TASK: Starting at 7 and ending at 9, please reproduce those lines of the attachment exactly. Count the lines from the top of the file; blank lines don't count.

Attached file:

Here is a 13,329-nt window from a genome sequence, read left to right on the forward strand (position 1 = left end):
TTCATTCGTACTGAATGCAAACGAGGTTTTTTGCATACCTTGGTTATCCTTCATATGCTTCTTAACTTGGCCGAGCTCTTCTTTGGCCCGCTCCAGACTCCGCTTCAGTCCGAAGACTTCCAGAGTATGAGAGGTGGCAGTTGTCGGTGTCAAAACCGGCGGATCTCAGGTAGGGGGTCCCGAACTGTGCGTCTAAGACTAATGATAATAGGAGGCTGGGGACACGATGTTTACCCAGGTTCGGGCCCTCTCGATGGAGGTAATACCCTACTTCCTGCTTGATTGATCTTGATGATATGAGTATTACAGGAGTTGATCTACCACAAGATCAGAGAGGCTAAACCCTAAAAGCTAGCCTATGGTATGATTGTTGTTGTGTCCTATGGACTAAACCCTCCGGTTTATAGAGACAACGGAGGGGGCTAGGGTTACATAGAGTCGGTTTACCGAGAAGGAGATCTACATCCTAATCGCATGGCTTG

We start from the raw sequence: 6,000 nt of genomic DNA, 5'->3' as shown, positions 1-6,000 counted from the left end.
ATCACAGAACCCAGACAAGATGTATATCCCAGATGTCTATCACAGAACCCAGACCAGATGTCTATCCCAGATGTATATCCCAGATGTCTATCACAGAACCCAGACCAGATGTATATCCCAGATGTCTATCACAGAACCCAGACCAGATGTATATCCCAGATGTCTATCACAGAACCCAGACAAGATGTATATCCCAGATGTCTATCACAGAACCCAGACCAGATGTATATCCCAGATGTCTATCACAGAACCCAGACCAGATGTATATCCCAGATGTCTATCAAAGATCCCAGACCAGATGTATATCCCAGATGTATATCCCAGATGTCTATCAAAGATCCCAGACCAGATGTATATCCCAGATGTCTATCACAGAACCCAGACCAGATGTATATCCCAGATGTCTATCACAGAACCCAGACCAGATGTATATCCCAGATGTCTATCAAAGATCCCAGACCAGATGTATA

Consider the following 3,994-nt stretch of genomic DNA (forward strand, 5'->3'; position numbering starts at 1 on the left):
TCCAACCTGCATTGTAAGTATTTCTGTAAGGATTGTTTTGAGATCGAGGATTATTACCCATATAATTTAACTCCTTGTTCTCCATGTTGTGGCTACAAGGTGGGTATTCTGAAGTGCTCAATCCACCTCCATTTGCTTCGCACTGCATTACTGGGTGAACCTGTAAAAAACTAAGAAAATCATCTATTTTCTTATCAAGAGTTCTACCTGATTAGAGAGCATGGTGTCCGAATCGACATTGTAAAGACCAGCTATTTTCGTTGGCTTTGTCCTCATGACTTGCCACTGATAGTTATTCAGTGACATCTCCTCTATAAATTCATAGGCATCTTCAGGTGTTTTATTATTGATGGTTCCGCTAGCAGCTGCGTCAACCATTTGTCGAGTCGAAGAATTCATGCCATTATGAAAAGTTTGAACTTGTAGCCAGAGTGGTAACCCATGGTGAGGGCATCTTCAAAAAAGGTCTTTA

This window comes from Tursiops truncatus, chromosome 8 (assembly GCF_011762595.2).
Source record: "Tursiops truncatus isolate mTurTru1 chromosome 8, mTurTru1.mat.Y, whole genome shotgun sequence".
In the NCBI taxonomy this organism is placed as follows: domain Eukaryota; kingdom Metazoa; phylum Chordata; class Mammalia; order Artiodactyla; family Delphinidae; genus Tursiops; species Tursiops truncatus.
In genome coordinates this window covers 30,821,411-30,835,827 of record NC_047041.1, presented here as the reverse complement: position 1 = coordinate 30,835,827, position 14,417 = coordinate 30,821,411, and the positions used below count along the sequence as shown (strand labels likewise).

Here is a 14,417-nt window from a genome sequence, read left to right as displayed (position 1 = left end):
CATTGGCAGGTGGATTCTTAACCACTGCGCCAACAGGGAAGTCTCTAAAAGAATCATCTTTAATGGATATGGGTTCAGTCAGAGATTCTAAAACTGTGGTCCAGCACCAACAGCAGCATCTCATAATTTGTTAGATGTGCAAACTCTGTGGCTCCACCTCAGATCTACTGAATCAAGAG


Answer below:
This window comes from Tursiops truncatus, chromosome 8 (assembly GCF_011762595.2).
Source record: "Tursiops truncatus isolate mTurTru1 chromosome 8, mTurTru1.mat.Y, whole genome shotgun sequence".
In the NCBI taxonomy this organism is placed as follows: domain Eukaryota; kingdom Metazoa; phylum Chordata; class Mammalia; order Artiodactyla; family Delphinidae; genus Tursiops; species Tursiops truncatus.